It’s hard to figure that out, since every person will experience a book differently. We all have different tastes and preferences, and those things are influenced by a million factors. Some of us like fiction, others prefer non-fiction. Some of us like to read articles online and others like to read big clunky hardcovers. That’s why it’s so important to remember that no matter what you write, someone out there will want to read it.
When I read a book, there are a few key things that either make my experience a good one or a bad one. I can be difficult to please, and although I try to keep myself from despising a book because of a small thing in the story, it happens anyway. Here’s what I look for when reading, and what will make or break my love of the story:
1) Believability. I want the story to feel real, whether it’s fantasy or a NatGeo article. Even if the author has created a fictional world with magical beasts and magic and dragons, I still want events to feel like they could be possible. I feel like this is where a lot of books fail. Some writers feel that their stories have gone stagnant, so they will add something unexpected and ridiculously awkward to the story to revive it. As an experienced reader, I can generally recognize when this happens.
2) Emotions. Sometimes characters do things that you don’t expect and it’s wonderful. They show you that they are braver and more honourable than you had thought. Perhaps they are less selfish than you had expected, or they have a dark side that you respect. These are all wonderful things and they are part of character building. But what happens when a character behaves in a way that the reader just can’t understand? They question the writer. Take a lot of these teen dramas as an example. Many of them have teen characters that do really stupid things for their boyfriends/girlfriends. There’s a difference between romance and reality, and sometimes they shoot just a little too far.
3) World/scene building. It’s important for me to be able to form a visual based on what the writer describes. I want to know the tastes, smells, and textures of everything. I want to know what shade of red the carpet is, or how bright the green. But, I don’t want it to be told to me in list format or thrown at me haphazardly. I want it to be subtle and quiet, but loud enough for me to paint behind m eyelids.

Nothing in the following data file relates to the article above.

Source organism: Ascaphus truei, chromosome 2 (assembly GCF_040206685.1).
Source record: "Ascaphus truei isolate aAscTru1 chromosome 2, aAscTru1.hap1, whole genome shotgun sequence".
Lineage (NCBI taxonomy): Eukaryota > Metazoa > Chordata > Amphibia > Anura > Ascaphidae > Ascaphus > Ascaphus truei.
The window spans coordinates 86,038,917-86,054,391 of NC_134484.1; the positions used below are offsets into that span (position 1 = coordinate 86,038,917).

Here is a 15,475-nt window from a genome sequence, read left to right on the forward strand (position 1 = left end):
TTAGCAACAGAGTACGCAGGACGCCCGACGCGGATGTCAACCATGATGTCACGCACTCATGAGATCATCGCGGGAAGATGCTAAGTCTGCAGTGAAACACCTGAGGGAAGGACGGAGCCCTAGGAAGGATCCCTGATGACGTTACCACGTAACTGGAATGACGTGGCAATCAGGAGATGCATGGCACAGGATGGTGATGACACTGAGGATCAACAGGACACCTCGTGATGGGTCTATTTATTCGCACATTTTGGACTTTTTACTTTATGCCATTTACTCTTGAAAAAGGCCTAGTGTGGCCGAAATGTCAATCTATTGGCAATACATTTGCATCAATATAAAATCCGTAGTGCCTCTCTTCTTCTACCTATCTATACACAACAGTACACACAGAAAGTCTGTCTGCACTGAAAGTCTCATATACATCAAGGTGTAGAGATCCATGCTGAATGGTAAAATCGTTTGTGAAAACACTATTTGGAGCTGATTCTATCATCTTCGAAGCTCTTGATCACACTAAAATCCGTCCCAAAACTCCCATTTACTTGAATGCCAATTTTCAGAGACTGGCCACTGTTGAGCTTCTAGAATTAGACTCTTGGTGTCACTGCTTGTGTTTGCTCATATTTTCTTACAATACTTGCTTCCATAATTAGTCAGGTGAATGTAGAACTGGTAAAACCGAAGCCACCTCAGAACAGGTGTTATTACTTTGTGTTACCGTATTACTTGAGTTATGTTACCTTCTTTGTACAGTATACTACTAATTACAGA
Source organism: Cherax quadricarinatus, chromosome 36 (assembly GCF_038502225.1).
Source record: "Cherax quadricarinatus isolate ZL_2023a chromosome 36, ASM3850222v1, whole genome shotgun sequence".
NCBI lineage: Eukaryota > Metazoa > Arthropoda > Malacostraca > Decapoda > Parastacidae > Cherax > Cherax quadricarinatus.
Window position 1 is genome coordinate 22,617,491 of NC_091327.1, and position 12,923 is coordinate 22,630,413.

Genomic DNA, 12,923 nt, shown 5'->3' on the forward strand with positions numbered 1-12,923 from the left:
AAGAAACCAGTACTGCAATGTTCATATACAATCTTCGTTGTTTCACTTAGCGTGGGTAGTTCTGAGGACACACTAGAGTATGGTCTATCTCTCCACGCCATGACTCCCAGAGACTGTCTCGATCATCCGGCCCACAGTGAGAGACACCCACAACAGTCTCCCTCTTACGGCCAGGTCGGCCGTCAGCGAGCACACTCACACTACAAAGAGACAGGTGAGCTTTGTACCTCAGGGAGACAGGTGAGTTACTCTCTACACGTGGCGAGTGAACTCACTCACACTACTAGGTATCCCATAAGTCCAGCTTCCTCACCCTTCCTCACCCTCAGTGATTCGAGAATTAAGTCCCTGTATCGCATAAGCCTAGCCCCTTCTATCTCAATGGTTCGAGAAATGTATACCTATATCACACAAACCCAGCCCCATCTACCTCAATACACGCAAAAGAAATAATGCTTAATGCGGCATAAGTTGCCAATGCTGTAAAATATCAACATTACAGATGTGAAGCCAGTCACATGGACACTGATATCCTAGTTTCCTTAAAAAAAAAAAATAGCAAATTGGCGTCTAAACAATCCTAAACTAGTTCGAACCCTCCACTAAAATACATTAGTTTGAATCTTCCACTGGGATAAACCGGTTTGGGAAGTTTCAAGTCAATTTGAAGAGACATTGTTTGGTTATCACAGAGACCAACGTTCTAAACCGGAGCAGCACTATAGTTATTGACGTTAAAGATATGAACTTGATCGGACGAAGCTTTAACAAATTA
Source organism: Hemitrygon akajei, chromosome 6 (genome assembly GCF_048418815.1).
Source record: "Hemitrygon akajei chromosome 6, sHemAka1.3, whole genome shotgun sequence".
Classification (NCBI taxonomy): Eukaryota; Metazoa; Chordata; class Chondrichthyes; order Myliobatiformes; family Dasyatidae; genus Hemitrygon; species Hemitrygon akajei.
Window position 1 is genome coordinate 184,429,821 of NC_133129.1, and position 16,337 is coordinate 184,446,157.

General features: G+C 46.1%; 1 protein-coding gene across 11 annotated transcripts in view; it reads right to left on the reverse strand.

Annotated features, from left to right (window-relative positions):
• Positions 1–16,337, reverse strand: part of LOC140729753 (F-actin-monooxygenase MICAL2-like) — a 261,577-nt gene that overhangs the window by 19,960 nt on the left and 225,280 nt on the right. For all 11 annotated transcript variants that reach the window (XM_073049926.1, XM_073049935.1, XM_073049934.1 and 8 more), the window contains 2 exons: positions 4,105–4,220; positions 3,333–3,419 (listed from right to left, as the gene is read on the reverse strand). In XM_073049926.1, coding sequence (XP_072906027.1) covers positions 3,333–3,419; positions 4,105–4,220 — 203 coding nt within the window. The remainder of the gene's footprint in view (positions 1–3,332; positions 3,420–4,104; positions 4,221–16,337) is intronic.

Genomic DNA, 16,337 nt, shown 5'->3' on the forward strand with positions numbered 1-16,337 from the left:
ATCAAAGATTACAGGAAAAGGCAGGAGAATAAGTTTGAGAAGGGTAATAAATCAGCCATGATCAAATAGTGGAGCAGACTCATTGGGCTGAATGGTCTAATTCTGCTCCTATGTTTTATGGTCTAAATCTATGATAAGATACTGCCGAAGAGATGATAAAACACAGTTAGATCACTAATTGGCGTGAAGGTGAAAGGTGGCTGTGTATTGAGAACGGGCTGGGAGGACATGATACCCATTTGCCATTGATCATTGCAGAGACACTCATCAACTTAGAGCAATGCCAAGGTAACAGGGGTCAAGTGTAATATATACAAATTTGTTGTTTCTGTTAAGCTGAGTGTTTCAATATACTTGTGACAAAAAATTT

4) Romance. I love romance in stories, but I don’t want every page to be about some kind of emotional turmoil between two characters. I suppose I prefer when the love story is wrapped up inside the story, not the other way around. For a love story to be intriguing, to me it has to be something that you hope for in the background.
There are a number of other things that can tell me if I enjoy a book or not. I’m quite picky, so if I don’t enjoy even one of those aspects I may put a book down. It’s harsh, I know, but I have read so much that I know my tastes well, and I would rather not drag myself through something that I know I won’t enjoy. That being said, I do like a variety of genres, styles, and writers. I may love one book from an author, but not their next.
The role of the publisher can be felt in some of the things that I don’t like. Perhaps the love story was rewritten and added to prior to publishing so that it would appeal to a certain group. Maybe the editor felt as if the story was falling flat and suggested an addition. Or perhaps the author wanted to try something new.
Although it’s impossible that every book suit our personal preferences, it’s still good to remember that there are a number of reasons why a book may not be of interest to you. It can also teach you many things as a writer. Take what you find irritating and avoid doing it yourself. Make notes of the aspects in stories that don’t work for you and think about how you would do better. It’s hard to learn from your own mistakes as a writer if you’ve never done it professionally, so learn from the mistakes of others instead. Your writing will be stronger and you will have a better understanding of the art.
What really turns you off of a story? What is the most important to you when reading? Have you learned to rework your writing from any specific books?